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WTO 在貿易戰的角色

2018/6/19 — 18:25

位於瑞士日內瓦的世界貿易組織總部(世界貿易組織圖片)

位於瑞士日內瓦的世界貿易組織總部(世界貿易組織圖片)

全球貿易戰似乎又來的。筆者曾在今年4月6日撰文《美中貿易戰不會停下來》,其理由是,「政治為了更大的原則,進行損人損己的例子的有的。」任何壞的東西在政治上都可以有理由。最重要的例子是,老布殊雖然是戈爾巴喬夫的朋友,但為了拖垮蘇聯經濟,不同意裁核。這是真正的,唯一一次的核威脅。其結果是蘇聯解體。

前一陣子,中興事件和美國告中國侵權告上世貿(WTO),兩件事件性質上完全不同。中興事件是美國對它私下破壞對伊禁運很不滿,但WTO案件則直指中國法規違反世貿協議,這意味著,若果中國敗訴,它需要修訂其貿易法。這是真正的內政被干預,可笑中國在人權問題上不時指責別國干預其內政,但今次不敢。

究竟世貿可以當什麼角色呢?處理國與國之間的貿易紛爭是世貿的核心工作之一,但不是全部。中美之間的爭議主要與科技產品相關。這由世貿的 (TRIPS) Trade-Related Aspects of Intellectual Property Rights 委員會處理。

廣告

解決紛爭機制

當一個成員政府認為另一成員政府違反WTO協議時,它可以向申訴成員必須提交一份「磋商請求」。其他成員只要認為與自己有關,可以加入磋商。自1995年以來, WTO接收了500多起爭端,頒布了350多項裁決。

廣告

世貿機制基於明確定義和時間表。紛爭首先由專家組作出裁決,再經世貿大會批准(或拒絕),不服者可上訴。但世貿希望在過程中可以庭外和解解決。其罰則不能高於受損害程度,其條款必須可行及顧及敗訴一方的接受程度。其目的是讓敗訴一方重回正軌。

世貿在舊的General Agreement on Tariffs and Trade(GATT)之時,規定是很鬆散的,敗訴方可以利用否決權和無限期拖延,但在1994年的烏拉圭協議後,它修補了漏洞(註1)。

世貿是否國際法院?

在南海紛爭白熱化時,有些彈頭學者指海牙國際法庭是無牙老虎,因為它在2016年7日責斥中國在南海建造人工島嶼,並裁定中國對南海大片水域提出的主權主張沒有法律依據。他們又因為美國曾被中國在WTO告入,被罰款而稱讚WTO是國際法庭。

世貿自己的說法為:「雖然大部分程序與法庭類似,但最好的解決辦法是協助相關國家討論他們的問題並自行解決爭端。因此,第一階段是有關政府之間的磋商,即使案件進展到其他階段,協商和調解仍然是可能的。」

程序

當世貿收到請求(Request for Consultations)時,頭60天為調解期,之後45天為設立專家委員會期,再之後的6個月專家委員會需要向有關各方作報告,再之後的3周委員會要向世貿提交報告。世貿的處理紛爭機制有2個月硏究報告,若無上訴,這程序約為時一年。若敗訴一方進行上訴,它大約有90天時間,處理紛爭機制有1個月作覆核。就算上訴失敗,有關方面還要協調一個合理的期限,讓敗訴方改正。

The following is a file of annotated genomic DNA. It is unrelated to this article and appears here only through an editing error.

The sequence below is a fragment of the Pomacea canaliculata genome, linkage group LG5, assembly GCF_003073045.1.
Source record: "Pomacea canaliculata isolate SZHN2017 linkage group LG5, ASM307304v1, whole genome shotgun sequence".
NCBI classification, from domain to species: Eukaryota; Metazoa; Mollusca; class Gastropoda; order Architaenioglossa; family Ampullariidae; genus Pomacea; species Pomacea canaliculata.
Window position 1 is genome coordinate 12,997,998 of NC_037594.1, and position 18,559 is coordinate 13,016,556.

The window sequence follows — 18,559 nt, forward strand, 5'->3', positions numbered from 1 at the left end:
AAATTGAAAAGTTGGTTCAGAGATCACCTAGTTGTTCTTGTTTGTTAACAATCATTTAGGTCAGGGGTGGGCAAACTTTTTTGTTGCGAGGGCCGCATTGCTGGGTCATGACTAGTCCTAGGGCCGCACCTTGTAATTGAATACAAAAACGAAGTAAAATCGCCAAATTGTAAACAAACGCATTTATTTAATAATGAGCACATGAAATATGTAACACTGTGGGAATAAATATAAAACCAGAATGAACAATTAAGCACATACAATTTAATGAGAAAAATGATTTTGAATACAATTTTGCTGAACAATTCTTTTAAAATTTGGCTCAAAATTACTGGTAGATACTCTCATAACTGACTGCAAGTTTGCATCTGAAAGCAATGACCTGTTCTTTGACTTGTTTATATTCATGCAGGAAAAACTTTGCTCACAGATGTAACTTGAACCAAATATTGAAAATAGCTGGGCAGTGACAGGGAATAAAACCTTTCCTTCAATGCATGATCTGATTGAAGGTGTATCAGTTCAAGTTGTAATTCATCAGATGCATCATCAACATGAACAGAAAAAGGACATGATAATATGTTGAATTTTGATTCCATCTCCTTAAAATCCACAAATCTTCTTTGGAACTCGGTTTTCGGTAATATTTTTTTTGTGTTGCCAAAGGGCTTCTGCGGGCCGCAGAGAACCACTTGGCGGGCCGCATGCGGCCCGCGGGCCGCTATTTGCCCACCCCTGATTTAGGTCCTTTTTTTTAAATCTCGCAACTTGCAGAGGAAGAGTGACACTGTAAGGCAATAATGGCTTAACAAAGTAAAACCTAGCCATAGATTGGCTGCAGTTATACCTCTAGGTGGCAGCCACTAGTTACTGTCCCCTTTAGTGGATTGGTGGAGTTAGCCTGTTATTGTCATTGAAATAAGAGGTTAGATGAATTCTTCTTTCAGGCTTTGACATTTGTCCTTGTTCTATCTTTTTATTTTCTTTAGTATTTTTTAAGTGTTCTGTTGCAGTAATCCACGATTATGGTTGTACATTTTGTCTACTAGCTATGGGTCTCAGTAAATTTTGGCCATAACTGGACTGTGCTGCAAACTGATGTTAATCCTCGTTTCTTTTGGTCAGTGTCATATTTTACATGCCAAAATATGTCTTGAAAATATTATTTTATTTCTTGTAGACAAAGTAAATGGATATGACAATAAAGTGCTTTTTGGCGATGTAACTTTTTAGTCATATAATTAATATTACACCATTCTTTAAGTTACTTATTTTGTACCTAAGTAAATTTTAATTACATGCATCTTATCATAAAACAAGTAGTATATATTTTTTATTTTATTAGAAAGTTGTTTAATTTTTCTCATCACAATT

案例

中國在2012年9月投訴美國,「美國 - 對來自中國的某些產品實施反補貼和反傾銷措施」的DS449案,其專家報告在2014年3月(1年半)傳閱,上訴報告在2014年7月傳閱,美國敗訴。中國在2015年2月同意美國需要一年的期限更正,在2015年7月,中美告知世貿他們同意在8月完成。

On 21 August 2015, China and the United States informed the DSB of Agreed Procedures under Articles 21 and 22 of the DSU.

賴賬又如何?

通常,敗訴一方要給勝訴方降低關稅作補償。如果在裁決20天後敗訴方還是不理會,起訴方可以要求爭端解決機構報復(「中止其權利或其他義務」)。 這只是暫時的,意在鼓勵對方遵守。 世貿也可以要求成員國將其產品的進口關稅提高到商定限額以上,以致敗訴國因太貴而無法進口必需品。 爭端解決機構必須在“合理時間段”到期後的30天內授權,除非請求達成共識(註3)。

 

備註

註1
Principles: equitable, fast, effective, mutually acceptable

Disputes in the WTO are essentially about broken promises. WTO members have agreed that if they believe fellow-members are violating trade rules, they will use the multilateral system of settling disputes instead of taking action unilaterally. That means abiding by the agreed procedures, and respecting judgements.

A dispute arises when one country adopts a trade policy measure or takes some action that one or more fellow-WTO members considers to be breaking the WTO agreements, or to be a failure to live up to obligations. A third group of countries can declare that they have an interest in the case and enjoy some rights.